Pitch Perfect

Thursday, 2 June 2016, 20:34 | Category : General
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bad pitch pic

This article is about how to give your company the Bullseye shot at winning more pitches. By the way, using an image like the one above is a fast way to LOSE a pitch…guilty? You need to read on.

During the last few days, the PR Network team has been in the privileged position of approaching the competitive agency pitch from two very different viewpoints. We helped a large tech company select a new partner in one of their most important European markets, and we took part in a 3-way pitch for a high-end hairdressing chain.

Ask any PR agency what keeps them awake at night and we reckon there are two culprits; retaining staff and winning pitches and more often than not – retaining staff that win pitches! It often feels like you are on a continuous pitch process – a hamster wheel spinning with budgets, SWOTs and creative brainstorms all packaged up in a nicely designed document.

In an ever-changing agency landscape the quest for the winning pitch is in even sharper focus. Clients are moving from retainer models to project-based budgeting, and many are looking at the competitive pitch as a way to breathe life into their PR programme as they change the way budgets are allocated.

Having a good overview of the industry but sitting firmly outside of the traditional agency model, we are often asked to consult on the pitch process. This may be to provide an overview of a geography or sector, or to provide a long list of agencies, right through to running the entire selection process. Our impartial view helps the client see which agency maps best to their requirements.


Planning the pitch process

A well-run process with the right amount of time spent on a tight brief, a good sense of the softer skills and corporate culture will pay dividends in terms of getting the right agency on board. Upfront preparation work and careful thought on the mechanics will make the process as pain free for the client team. Using an external consultant to run the process and work on a scorecard (measuring scientifically the KPI and sentiment in the room) helps make the right decision.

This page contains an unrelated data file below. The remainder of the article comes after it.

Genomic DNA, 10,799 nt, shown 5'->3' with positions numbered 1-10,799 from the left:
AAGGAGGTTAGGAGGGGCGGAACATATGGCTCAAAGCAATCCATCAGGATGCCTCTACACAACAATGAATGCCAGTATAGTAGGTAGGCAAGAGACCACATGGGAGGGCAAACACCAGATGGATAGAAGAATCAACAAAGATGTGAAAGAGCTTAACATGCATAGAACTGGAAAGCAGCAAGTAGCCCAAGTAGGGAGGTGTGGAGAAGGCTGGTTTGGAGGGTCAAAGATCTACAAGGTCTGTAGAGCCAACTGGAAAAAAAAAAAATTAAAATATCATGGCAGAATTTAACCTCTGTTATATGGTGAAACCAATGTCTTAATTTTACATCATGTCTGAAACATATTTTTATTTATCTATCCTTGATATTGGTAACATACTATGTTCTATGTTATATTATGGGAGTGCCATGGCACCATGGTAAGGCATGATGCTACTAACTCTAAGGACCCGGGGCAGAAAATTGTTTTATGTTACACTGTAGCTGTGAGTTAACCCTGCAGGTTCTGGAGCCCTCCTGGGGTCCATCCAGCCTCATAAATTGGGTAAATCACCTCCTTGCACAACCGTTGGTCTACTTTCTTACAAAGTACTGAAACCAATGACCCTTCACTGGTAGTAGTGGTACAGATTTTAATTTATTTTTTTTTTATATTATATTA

Your best shot

What makes a winner? There is science to it, and more words than this blog post would allow, but I would say:

1) Really think about whether you are well suited to the brief. Energy is going to be a big part of the decision, so think long and hard about your team and whether you can match what the client needs in terms of skillset and cultural fit. If you can’t, don’t fudge it. It’s a brave decision to walk away from a pitch invitation, but recognise what you are good at and don’t go after those accounts you can’t service and that don’t fit well with your culture. You won’t win anyway.

2) Once you’ve decided you’re going for it, and that you have the right team available who are good at pitching AND available to take on a new client, think about the running order, which should map precisely against the brief. But please, keep it short…it’s not just what you say, it’s how you say it.

3) So much is down to those early minutes – as one of the presenting agencies said, it’s a lot like dating – you know in seconds whether it’s going anywhere. A well-prepared response demonstrating you know the prospect’s industry and you get their vision and know their media (if that’s required) should be the very first thing you present in a succinct fashion – NOT your team and your agency. We know this is hard, as we all like to talk about ourselves – but this also applies to the prospect – they want to hear about their business first, not about yours! If you can, get some third party influencers on video giving their view on the company – that will really make the prospect sit up, you’ll tell them something new, AND show the strength of your black book.

TT Image - Death by PowerPoint

TT Image – Death by PowerPoint

4) Once you’ve nailed the running order, and who’s attending from your side, think about how it’s going to look. The BBC published this article last year about Death by Powerpoint. Have a read – there’s a list of the TOP TEN WORST pitch images.

If you must use PPT, please be aware that there’s no excuse for boring slides – Microsoft has improved the software by making it far easier to insert images and make slides more visual and vibrant. While substance should naturally be more important than style, we also recommend hiring a professional designer to smarten up your presentation and ensure it’s lovely to look at. Incredibly, few agencies do this and looking at badly laid out wordy PPTs is a fast route to losing the pitch.

Sitting on the ‘client’ side of the pitch table in Europe last week was incredibly useful, and I’m pleased to say that by applying these learnings to our own pitch to the hairdressing chain, we won! We’ll share more on that another time…

For more information on our agency selection process, please contact directors@theprnetwork.co.uk

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